Welcome to my blog. I document my outdoor mountain adventures here.


Silent Running on 3 O'Clock Rock

Silent Running on 3 O'Clock Rock

"How much longer can I sort of sleep before I actually have to get up pack and make it to Forrest and Brooke's by 5am?" I find myself thinking that a lot when my alarms begin to sound at 3am on the weekends. This isn't even the first time in the last 7 days I've gone through this same song and dance.

I somehow managed to have remembered to grab all my gear (well, with the exception of my gloves) and was sitting in their living room at 5am on the dot.

In my work life, I manage projects, making sure expectations are met and schedules are kept. I definitely used to be like that when it came to having fun as well - I'm not entirely sure when it changed. But the evolution has brought me to having weekend plans changing several times over the course of the week and changing mere hours before having to wake up for an excursion...and while on occasion I still stress a bit about changing plans, I like it better this way.

This weekend was no exception. We all had a few different plans going on for this weekend but somehow, at 10pm last night, I found myself with a completely new plan for today in a matter of minutes.

With 4 hours of sleep, I somehow managed to find myself piled into the car with Brooke, Forrest, and Robert en route to Darrington, WA to climb Silent Running on Three O'Clock Rock.


I've only ever climbed outdoors a handful of times (that will change). And I'm not the biggest fan of slab (cheese-grating, anyone?). And it was cold (but not cold enough for ice climbing). And I've definitely never done a multi-pitch climb before (I grew up in Texas, okay? Give me a couple years to catch up).

The first two pitches of the climb was nice and dry, albeit very cold. The first bolt was a challenge to find, but Eve and Forrest totally killed the lead. In these first two pitches, I quickly realized that climbing slab is totally different and completely weird. It was like half-walking and learning to to trust your feet rather than grabbing onto holds with your hands.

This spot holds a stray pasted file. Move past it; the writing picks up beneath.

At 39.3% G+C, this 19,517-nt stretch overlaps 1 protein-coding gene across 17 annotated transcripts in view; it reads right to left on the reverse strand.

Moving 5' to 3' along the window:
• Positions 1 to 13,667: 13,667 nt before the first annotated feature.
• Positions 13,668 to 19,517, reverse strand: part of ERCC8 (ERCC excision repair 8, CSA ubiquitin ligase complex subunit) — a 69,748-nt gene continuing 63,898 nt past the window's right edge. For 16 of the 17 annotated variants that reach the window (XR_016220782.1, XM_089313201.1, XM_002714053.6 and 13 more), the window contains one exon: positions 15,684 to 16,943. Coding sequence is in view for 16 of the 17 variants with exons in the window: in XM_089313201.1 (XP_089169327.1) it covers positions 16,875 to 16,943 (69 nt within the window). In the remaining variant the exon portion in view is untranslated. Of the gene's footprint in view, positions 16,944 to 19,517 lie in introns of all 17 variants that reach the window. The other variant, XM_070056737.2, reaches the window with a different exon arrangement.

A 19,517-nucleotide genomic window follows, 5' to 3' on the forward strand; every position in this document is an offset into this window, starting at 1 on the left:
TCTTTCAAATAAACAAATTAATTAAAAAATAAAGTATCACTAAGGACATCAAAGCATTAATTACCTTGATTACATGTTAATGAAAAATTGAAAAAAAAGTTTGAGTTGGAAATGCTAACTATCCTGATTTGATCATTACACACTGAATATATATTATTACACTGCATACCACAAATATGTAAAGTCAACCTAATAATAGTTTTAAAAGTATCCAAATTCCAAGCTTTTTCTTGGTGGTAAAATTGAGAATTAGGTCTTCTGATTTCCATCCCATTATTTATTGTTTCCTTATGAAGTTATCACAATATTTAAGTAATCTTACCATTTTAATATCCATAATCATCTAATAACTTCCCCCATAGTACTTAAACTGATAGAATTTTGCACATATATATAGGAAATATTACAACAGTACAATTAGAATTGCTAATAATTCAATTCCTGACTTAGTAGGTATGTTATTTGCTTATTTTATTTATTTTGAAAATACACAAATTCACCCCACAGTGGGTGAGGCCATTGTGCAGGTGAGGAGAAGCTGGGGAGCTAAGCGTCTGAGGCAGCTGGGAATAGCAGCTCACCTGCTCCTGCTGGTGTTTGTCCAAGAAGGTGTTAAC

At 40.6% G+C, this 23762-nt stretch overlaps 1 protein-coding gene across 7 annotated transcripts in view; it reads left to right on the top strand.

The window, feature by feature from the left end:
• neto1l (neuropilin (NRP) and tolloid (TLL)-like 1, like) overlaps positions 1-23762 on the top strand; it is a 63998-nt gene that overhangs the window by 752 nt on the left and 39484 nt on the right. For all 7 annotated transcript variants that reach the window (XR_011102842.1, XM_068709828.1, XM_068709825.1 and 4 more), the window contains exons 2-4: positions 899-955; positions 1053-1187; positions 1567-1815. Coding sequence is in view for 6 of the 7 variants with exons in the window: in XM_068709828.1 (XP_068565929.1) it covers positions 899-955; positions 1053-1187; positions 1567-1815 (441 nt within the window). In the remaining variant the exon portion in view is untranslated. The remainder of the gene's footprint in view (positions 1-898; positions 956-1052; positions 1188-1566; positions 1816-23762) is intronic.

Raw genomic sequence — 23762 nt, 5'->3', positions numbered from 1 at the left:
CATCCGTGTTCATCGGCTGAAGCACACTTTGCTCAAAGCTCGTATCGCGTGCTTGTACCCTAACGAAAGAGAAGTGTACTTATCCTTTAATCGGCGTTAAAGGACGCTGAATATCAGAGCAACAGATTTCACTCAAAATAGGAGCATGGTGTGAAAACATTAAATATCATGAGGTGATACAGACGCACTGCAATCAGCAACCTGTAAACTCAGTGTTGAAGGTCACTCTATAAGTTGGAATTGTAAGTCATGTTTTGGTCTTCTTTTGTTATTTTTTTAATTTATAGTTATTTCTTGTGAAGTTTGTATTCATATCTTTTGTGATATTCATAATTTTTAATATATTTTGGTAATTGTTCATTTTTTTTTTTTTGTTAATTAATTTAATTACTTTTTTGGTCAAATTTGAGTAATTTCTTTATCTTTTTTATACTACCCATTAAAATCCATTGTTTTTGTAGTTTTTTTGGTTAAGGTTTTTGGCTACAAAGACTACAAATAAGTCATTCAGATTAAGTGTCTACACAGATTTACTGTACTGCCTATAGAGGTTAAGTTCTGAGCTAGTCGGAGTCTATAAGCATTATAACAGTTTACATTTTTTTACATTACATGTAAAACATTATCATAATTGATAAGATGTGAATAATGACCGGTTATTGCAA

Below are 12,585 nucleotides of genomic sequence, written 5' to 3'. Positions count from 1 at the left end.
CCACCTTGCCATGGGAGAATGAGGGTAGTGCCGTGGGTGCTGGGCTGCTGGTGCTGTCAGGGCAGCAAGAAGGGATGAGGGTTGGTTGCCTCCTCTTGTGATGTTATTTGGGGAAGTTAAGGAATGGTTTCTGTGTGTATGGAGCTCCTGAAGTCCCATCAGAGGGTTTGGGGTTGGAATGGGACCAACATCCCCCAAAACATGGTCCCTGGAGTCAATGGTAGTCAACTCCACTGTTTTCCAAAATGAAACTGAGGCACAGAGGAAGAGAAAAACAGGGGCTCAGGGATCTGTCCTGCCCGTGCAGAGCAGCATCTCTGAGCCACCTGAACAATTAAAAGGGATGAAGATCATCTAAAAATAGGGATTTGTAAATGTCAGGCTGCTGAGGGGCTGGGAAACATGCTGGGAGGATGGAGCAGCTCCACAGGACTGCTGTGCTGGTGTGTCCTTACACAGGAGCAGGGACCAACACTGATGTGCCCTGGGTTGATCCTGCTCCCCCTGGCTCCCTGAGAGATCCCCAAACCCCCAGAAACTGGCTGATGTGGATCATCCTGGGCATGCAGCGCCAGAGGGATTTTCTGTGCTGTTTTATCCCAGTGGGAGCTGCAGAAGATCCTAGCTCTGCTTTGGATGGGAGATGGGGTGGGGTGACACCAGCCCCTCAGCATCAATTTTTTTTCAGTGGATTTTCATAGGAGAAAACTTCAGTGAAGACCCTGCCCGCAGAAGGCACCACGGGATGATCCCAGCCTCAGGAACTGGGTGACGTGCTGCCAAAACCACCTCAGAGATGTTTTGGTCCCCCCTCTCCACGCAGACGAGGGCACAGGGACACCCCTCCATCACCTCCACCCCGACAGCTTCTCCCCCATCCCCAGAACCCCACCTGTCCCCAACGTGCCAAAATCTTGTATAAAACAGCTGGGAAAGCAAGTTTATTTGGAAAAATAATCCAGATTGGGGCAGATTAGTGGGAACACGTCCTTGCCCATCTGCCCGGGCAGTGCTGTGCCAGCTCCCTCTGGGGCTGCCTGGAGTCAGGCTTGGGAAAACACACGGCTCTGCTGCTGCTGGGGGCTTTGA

Because of the weird weather, we had these giant bursts of ice chunks fall on us periodically. We realized quickly that we needed to be super aware of what was going on and we got good at warning each other as far in advance as possible by yelling "ICE, ICE, ICE!!!" before tucking ourselves into the fetal position the best we could to avoid having ice hit our hands. These ice chunk showers hailed down on us every 10-20 minutes or so, and we eventually resigned ourselves to the fact that it wasn't going to end.


We sat around on the belay ledge for awhile. We had laughs, it got cold, we sustained a few hits from larger chunks of ice with more than a few f-bombs, I got cranky, and then I finally climbed up and rappelled down (we bailed on the rest of the climb because the slab was getting wet and icy...and no one felt like dealing with the ice bath we were getting).

So what did I learn?

I learned (if I'm being completely honest, always relearning) that I can and should trust my feet more than I think - even if i cant feel them from the cold. I also learned that my hands and fingers can hang on in the cold too.

I learned that sometimes, doing something counterintuitively might start better habits and also make things easier for you.

I learned that it's fine to bail. There's a fine line between being willing to take an acceptable amount of risk and being plain stupid.

It was reinforced that while helmets sometimes look dumb, they can really save your noggin.

I learned that Mother Nature is a freaking beast.

And I learned once again, my friends are the best for being insane enough to do things like this together.

Peaks of Life Avalanche Awareness Course

Peaks of Life Avalanche Awareness Course

Day Hike: Snow Lake

Day Hike: Snow Lake